Franco-German broadcaster Arte is working with Paris City Hall to develop a smart-phone app, called Cinema City, that will help tourists interact with movie locations. Paris’ tourism office, which is backing the project, discovered from a recent study that one of the main motivations for people to visit the city was to see the locations from films they liked, such as Woody Allen’s “Midnight in Paris” or Martin Scorsese’s “Hugo Cabret.”

The app, which is skedded to launch in March, is the brainchild of Michel Reilhac, head of film acquisitions at pubcaster Arte France and exec director of its feature production arm, Arte France Cinema.

“It’s geo-activated, meaning that when you are in a spot where a scene from a film was shot, you will be able to see that scene in the smartphone,” Reilhac says. “You’ll then get a link to a DVD platform where you can watch the whole film.”

Reilhac encourages users to interact with the content. “You can film your own version of the scene you’ve just seen and store it on the app,” he says. There’s also a game that users can play, and a website where those who aren’t local yet can plan their visit to Paris.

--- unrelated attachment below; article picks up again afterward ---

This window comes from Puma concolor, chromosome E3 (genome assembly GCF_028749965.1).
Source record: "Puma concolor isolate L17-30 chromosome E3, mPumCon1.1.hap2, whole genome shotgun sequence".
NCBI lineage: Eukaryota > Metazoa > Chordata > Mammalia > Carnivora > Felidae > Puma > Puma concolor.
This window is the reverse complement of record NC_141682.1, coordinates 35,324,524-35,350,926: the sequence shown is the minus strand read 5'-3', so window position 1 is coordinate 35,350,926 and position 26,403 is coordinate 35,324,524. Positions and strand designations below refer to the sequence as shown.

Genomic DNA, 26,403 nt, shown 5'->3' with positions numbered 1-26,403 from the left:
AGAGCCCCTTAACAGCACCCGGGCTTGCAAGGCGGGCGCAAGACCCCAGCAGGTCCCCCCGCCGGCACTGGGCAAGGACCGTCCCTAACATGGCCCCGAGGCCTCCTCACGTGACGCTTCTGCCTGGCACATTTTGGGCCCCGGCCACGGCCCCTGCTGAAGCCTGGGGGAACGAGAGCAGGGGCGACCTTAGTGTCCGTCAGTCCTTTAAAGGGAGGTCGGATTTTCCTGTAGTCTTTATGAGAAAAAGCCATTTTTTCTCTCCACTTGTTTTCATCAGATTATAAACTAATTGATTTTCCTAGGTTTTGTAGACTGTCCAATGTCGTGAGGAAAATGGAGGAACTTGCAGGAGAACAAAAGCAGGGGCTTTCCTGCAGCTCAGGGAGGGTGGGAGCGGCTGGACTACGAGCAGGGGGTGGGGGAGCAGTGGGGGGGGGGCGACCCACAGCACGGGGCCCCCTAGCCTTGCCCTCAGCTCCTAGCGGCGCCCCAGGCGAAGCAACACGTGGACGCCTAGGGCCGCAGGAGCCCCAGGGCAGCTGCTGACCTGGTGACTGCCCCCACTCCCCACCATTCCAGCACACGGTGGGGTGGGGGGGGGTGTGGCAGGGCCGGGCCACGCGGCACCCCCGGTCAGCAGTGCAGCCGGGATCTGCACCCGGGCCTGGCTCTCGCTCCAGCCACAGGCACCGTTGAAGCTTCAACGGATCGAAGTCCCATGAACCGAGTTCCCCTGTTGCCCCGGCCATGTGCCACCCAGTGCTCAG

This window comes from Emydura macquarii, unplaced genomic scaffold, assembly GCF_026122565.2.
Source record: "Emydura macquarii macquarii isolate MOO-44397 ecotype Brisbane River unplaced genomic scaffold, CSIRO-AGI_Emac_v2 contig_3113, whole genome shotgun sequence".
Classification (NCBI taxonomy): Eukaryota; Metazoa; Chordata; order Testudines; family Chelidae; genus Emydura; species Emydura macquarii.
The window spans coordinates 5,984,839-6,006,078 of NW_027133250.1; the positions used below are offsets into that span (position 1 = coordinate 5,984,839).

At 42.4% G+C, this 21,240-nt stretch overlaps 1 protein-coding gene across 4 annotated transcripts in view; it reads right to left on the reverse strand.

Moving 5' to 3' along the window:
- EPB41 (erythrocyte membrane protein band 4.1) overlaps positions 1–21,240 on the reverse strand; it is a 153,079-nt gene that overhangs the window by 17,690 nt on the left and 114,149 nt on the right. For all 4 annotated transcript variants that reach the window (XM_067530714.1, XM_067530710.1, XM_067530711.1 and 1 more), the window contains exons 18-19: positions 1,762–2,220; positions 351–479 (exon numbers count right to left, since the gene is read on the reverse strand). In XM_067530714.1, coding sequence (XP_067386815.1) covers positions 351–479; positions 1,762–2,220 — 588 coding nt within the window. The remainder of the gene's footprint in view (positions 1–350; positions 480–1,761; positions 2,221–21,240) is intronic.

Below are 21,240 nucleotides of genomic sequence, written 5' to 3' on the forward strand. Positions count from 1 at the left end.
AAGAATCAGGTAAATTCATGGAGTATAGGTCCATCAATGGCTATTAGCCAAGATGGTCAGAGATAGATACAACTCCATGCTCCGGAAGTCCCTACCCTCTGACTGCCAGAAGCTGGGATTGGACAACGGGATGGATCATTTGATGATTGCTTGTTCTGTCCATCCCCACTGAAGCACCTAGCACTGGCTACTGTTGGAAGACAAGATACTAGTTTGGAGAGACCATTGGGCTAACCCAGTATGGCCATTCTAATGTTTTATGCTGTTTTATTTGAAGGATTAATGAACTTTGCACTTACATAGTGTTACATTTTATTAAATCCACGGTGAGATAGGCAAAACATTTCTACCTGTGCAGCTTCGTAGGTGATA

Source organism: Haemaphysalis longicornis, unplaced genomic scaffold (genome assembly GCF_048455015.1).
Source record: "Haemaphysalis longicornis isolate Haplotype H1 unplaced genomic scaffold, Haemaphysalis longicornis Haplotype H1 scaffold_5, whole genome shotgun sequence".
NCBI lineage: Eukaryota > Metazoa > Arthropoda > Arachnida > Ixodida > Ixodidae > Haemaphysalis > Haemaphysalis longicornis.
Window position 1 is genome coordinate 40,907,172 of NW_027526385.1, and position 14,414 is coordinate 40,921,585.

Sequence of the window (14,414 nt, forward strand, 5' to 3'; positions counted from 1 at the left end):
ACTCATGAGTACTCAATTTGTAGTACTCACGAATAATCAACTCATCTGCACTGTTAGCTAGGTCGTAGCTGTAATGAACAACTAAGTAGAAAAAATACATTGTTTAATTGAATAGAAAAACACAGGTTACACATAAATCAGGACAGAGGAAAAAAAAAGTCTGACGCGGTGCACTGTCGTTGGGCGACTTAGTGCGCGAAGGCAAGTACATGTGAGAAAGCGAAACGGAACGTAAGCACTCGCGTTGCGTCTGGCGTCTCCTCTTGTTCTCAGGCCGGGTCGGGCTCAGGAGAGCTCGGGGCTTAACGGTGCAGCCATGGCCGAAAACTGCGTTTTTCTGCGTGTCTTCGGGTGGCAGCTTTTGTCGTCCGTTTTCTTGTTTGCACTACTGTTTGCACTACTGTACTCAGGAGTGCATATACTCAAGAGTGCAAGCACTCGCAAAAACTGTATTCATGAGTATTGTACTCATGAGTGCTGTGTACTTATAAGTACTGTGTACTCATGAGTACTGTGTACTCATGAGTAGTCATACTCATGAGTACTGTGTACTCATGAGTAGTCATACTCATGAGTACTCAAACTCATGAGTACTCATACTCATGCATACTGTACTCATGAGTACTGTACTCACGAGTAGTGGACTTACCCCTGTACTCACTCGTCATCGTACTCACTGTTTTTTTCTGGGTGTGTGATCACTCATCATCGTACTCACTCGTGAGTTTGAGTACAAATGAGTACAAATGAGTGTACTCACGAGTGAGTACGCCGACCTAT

The app will be in five languages, and Reilhac’s ambition is to export it to other cities, starting with Berlin, then New York, Rome and Tokyo.

His plan is to tie the launch of the app, which is being developed with the help of Forum des Images and CNC, to a screening on Arte of Michel Gondry’s 2008 comedy “Be Kind Rewind,” in which two hapless vidstore clerks have to shoot their own versions of films, and he hopes to persuade Gondry to act as a kind of godfather to the launch. Plans include a competition showcasing the best user-generated content that has been posted on the Cinema City website.